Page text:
After Mensae, reviewed here in 2016, came Sellae, both owned by a certain Thibault Sombardier. Having loved Mensae, I was eager to try the new restaurant in his stable (he also owns Antoine) and went there recently with three friends.
One of them, Luca, who happens to be Italian, was surprised to see on the menu an Italian specialty rarely seen outside of its country of origin: “saor” sardines. It turns out that the chef here, Matteo Vianello, is from Venice. His version of the sardines was not exactly authentic – much less vinegary than the original, according to Luca – but was a refined and delicious interpretation served with plump sardines, a crispy polenta chip and light-as-air fried onions.
The “homemade focaccia” listed on the menu wasn’t focaccia at all but bruschetta (luckily, a real Italian was present to confirm my observation), but it, too, was delicious. Served on good grilled bread properly rubbed with garlic, it was topped with flavorful basil pesto, cherry tomatoes and arugula.
We also tried the fricassée of escargots with mushrooms and green zabaglione, an inventive and tasty version of the French classic.
Among the main courses were two irreproachable Black Angus faux filets (sirloin steaks), sliced up and served with a delicious fry-up of mushrooms with tarragon, and a sauce that required mopping up with bread.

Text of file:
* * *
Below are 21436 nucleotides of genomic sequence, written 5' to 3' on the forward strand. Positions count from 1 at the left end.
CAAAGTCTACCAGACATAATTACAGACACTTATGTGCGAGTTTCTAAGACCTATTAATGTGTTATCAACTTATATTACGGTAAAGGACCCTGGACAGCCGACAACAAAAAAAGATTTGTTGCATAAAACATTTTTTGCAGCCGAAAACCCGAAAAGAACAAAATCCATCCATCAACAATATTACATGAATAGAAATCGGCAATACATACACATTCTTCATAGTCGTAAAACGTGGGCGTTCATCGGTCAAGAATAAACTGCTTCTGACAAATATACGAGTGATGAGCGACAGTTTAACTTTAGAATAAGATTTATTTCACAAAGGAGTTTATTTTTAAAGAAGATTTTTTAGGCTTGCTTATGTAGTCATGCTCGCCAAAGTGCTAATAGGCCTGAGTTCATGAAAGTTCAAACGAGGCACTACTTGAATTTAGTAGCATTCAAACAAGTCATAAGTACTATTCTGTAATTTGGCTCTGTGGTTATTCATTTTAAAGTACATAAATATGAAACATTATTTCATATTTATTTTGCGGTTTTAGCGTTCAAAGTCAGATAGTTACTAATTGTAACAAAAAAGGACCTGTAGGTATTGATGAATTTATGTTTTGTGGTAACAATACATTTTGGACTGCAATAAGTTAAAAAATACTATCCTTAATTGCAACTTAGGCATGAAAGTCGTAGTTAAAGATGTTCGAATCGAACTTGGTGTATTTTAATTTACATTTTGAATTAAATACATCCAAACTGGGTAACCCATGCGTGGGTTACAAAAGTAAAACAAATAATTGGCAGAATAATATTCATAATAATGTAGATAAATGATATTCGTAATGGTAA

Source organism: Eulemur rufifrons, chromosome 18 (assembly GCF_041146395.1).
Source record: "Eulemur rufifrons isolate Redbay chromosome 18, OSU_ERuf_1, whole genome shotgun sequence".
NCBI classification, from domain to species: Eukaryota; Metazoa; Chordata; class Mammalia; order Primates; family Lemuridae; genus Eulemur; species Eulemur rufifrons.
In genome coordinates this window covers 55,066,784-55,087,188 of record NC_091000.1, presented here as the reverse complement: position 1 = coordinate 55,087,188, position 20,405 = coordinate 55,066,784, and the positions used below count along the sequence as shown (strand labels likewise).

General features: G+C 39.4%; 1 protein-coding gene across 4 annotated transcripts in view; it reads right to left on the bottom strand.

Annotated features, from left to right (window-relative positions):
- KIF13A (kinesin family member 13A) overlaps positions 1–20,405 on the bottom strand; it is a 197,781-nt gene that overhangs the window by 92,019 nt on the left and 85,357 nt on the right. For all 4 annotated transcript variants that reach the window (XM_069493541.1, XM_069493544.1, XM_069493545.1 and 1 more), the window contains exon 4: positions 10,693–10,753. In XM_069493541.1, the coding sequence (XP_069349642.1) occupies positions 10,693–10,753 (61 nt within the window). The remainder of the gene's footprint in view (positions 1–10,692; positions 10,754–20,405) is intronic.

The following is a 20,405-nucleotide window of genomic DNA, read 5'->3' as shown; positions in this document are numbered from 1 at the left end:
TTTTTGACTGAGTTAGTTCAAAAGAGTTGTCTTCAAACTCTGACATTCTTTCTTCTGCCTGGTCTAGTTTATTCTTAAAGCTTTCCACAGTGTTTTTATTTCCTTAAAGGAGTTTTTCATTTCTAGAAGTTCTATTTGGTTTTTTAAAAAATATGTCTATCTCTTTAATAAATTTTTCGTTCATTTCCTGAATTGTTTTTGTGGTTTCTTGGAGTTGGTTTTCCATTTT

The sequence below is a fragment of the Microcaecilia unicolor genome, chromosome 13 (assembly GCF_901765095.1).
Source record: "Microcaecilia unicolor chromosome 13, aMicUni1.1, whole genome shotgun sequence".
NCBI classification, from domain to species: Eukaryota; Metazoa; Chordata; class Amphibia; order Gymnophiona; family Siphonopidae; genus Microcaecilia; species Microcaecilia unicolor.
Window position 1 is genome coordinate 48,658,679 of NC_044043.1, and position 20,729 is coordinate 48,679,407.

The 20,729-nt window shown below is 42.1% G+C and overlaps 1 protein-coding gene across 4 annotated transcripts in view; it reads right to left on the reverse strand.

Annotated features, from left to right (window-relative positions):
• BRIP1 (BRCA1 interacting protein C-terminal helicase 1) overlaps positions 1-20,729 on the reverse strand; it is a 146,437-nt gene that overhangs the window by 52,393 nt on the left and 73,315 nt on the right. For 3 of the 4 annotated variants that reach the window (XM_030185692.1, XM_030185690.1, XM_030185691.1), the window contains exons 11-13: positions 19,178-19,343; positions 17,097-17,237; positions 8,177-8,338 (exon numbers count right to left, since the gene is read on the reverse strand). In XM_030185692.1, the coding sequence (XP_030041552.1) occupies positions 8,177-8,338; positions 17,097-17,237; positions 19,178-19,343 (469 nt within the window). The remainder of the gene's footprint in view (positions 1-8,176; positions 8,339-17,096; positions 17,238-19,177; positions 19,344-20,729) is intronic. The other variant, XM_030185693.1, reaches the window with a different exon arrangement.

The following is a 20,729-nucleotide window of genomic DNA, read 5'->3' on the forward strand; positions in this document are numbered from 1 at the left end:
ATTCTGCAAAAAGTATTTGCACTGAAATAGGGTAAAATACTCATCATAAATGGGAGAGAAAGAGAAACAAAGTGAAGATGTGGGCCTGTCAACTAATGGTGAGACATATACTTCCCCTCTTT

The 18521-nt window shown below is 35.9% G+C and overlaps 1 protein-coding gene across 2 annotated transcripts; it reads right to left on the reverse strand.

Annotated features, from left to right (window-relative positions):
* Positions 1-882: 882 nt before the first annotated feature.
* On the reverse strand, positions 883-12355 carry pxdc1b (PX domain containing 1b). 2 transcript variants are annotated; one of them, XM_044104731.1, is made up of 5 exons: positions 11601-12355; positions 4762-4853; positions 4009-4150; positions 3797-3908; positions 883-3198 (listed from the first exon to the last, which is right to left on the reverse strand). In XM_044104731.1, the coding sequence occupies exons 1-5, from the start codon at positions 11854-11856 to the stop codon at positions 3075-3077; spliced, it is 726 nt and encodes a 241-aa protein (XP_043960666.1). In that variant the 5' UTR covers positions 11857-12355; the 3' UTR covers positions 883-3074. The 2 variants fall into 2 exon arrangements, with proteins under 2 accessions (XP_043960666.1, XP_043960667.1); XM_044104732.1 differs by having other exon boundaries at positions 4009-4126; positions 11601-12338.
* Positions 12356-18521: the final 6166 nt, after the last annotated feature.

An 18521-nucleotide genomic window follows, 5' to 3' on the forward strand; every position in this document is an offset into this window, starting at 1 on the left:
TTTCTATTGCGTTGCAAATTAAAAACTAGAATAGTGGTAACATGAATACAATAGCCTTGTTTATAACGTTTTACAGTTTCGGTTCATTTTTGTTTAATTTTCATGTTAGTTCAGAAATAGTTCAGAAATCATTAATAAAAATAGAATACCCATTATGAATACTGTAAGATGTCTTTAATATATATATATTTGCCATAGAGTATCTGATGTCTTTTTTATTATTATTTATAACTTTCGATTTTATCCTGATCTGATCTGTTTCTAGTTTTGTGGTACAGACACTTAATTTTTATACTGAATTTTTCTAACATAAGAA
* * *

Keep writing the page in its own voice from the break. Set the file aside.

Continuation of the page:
Another was fusilli with gambas (king prawns), better than any I have tasted in a long while, with busera sauce, a Venetian tomato sauce made with shellfish.
And, finally, pintade (guinea fowl) with caponata and eggplant cream, a fine mix of French and Italian influences.
At dessert time, Helen, a great connoisseur of classic chocolate mousse, was disappointed that the restaurant served a warm version, but she enjoyed it nonetheless. It was served with vanilla ice cream on a shortbread cookie.
The financier with ricotta cream and pistachio ice cream was pure delight.
The restaurant’s decor was simple to the point of boring, at least in the section where we were seated, but there were some decorative rectangular lamps in the other part. The service from two young men couldn’t have been more pleasant and accommodating. There may be no splashy effects here, but this is a solid restaurant serving well-thought-out, well-prepared food made with high-quality ingredients in a neighborhood not known for its gourmet cred. Bravo, Matteo!